There are helpful lessons amid this turmoil. The first is that even social organizations above suspicion can be led (for reasons often attributed to naivety) to positions that have nothing to do with their principles, which lead to being unable to differentiate them from positions taken by certain governments and corporations.

The second is that it is essential to take a deeper political reading of what is happening in international forums. This time, looking from the point of view of organizations that advocate the observance of human rights in all areas, there was no major damage in terms of consequences, nor loss of credibility for social organizations, a good number of which unintentionally played the game for a long time that one of the disputed sectors tried to play. A combination of smell, good instincts, reading habits, disproportionate media reactions and various trolls, meant that at the end of the process some organizations were able to discern that the outcome of the WCIT was far from serious enough to merit the theatrical bang by the U.S. and its allies.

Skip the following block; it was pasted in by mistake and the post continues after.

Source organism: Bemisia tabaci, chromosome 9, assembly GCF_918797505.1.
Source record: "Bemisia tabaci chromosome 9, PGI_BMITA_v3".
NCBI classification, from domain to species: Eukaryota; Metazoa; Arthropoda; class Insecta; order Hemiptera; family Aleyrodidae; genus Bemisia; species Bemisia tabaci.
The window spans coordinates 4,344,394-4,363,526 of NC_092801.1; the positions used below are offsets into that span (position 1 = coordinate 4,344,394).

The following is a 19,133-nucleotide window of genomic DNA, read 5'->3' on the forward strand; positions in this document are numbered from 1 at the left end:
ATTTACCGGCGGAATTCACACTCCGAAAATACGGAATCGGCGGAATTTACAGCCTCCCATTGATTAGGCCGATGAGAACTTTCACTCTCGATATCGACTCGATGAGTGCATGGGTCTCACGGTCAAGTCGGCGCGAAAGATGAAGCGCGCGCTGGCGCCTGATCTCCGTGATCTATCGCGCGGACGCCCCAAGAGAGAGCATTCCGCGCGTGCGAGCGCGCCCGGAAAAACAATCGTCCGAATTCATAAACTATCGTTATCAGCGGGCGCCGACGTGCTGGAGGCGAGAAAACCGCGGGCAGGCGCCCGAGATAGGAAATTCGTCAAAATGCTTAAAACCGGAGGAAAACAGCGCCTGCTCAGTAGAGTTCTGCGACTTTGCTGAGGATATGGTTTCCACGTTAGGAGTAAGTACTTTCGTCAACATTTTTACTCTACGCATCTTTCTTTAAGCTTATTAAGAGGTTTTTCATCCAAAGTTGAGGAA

In fact, some organizations have reached less alarmist conclusions that are not consistent with the analysis presented here. “Access” makes its diagnosis of the “the good and the ugly” of WCIT in terms we do not share, and is a good example of such a position (10).

Regarding the ITR itself, and at the local level, Congress must deal with it at some point. At best, it would be ideal to deposit an interpretive reserve letter for articles 5A and 5B, that says something like “Argentina understands, in line with the general principles set forth in the Preamble and Article 1.1 of the ITR, that in no case does a member state have the right to interpret Articles 5A and 5B as authorization to intervene in telecommunications, impose any restriction on freedom of expression, or act upon telecommunication content without law and specific order of a competent judge.”